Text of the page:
Then, as the '50s got under way, there began a gradual rise in the Lewis fortunes. It was no sudden burst, but in a few years it mushroomed to a degree that must be surprising even to his most devoted fans, and has probably restored their faith in the eventual triumph of justice and merit in this world … For by now George Lewis is firmly established as a major jazz figure in his home town and just about everywhere else. His present band has had highly successful engagements and concerts in the Midwest and on the West Coast, and has made a quantity of well-received records for a variety of labels. It would seem that an ever-expanding body of listeners is coming around to the point of view long held by the 'insiders', and is finally recognizing the warmth and appeal of George Lewis and his brand of jazz.

   It's actually not too easy to pinpoint this man's role in the overall jazz picture. He doesn't really fit into any single near category. He is by no means an elderly "old master," brought back from oblivion to do things exactly as they were done in the old, old days. (One source of confusion is the fact that the band that became known as Bunk Johnson's, after he was "rediscovered," was basically a group that had been playing together for years under George's leadership. Among other things, this led many people to the quite inaccurate assumption that the whole band was in Bunk's advanced age bracket.) Lewis actually belongs to a 'lost generation' who were barely starting out as musicians when Storyville was closed and the main current of jazz moved northward. He remained a working jazzman in New Orleans during the more than two decades when hardly anyone in the jazz world stopped to think of that city as anything more than a musical ghost town that had once been the jazz center. But there was still activity going on down there, even if not very strongly at times. And even though Lewis and his colleagues very often had to scratch out a living at a variety of non-musical jobs, they never even considered trying to do without jazz.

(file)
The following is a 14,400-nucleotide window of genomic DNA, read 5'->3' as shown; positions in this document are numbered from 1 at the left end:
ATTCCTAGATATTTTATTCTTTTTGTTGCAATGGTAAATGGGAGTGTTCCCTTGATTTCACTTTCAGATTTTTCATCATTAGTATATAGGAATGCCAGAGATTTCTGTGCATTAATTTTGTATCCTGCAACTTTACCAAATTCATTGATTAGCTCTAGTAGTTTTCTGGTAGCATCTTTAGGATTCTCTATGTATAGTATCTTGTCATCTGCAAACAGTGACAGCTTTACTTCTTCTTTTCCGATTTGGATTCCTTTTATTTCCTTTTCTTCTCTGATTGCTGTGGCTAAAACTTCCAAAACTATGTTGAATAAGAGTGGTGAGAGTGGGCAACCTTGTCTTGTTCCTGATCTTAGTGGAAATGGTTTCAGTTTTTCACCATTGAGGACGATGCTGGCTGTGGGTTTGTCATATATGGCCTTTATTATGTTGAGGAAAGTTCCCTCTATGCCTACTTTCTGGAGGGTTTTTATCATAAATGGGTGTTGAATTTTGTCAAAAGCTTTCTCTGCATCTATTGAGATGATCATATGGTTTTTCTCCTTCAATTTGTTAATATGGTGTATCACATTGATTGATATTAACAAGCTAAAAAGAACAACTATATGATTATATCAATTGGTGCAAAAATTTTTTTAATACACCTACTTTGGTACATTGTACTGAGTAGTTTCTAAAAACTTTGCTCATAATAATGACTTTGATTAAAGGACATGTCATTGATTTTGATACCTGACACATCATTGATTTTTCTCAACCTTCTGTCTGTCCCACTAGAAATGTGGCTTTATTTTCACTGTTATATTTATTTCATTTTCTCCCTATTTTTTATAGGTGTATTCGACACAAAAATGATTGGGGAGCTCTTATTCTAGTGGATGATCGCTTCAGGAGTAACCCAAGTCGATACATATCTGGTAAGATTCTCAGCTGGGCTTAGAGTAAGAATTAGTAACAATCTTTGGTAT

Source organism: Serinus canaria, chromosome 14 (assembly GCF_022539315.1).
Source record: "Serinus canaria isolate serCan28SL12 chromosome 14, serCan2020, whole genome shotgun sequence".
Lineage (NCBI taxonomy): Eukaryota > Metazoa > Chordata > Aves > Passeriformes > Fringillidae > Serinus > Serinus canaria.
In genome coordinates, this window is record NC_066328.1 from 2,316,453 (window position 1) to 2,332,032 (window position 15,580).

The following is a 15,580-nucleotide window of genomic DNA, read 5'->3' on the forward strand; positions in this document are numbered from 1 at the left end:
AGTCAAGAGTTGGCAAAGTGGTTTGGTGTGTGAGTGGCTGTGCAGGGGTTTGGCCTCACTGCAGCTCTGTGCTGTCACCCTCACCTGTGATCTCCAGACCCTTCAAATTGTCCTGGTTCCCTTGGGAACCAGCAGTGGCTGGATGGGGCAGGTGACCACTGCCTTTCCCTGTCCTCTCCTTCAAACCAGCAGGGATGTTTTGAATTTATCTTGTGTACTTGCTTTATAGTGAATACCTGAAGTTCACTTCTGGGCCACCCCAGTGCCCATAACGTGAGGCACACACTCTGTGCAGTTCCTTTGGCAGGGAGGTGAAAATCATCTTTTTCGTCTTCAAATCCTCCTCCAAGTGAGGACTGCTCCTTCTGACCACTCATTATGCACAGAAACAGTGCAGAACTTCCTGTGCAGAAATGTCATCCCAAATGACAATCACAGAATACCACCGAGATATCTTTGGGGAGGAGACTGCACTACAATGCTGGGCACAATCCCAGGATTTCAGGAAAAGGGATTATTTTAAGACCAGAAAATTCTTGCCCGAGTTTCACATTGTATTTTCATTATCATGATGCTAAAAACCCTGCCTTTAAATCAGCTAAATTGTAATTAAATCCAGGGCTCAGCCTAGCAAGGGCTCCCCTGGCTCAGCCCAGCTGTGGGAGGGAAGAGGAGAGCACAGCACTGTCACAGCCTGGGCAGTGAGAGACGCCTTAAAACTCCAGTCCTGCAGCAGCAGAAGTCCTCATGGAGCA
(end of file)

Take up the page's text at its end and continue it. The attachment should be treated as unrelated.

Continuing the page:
Thus their music, when it finally re-emerged into general view, was above all an example of the continuity of jazz. Not having been strongly subjected to the pressures of changing styles and moods, it was by no means 'modernized.' But neither was it precisely a replica of the style of the Storyville days. For these men had been content to keep playing along those general lines, but in accordance with their own tastes, and feeling no compulsion to "honor" the good old days by doggedly rigid adherence.

   This feeling of freedom leas the Lewis repertoire to be a most wide-raging one, as demonstrated here by the inclusion of traditional-style originals like St. Phillip Street Breakdown and Bourbon Street Parade, a spiritual (The Old Rugged Cross), an old pop song (Who's Sorry Now), an old waltz that Lewis has a particular fondness for re-shaping (Over the Waves). In the band numbers he is joined by some very accomplished local talent, including the firm horn of Alvin Alcorn and the drumming of Paul Barbarin, a veteran of Luis Russell's big band of the '20s and '30s who returned home to New Orleans several years ago. In the quarter numbers, backed by a rhythm section with whom he has worked closely for a long time, Lewis is given the opportunity to take off on his own at extended length - a rare event that should be greatly appreciated by his fans. (As a note of added interest to New Orleanians: the vocal on Salty Dog is a special contribution by Dr. Edmond Souchon.)

   In all cases, George Lewis comes up with an ever-fresh style that is best described as a very direct descendant of very early jazz, but a descendant with an unflagging vitality all its own.

   George Lewis can also heard, with Bunk Johnson, on -

New Orleans Revival: BUNK JOHNSON and KID ORY (Riverside RLP 1047)

LP produced by Bill Grauer

Notes by Orrin Keepnews

Cover art by Robert J. Lee; typographical design by Gene Gogerty


418 West 49th Street New York 19, N.Y.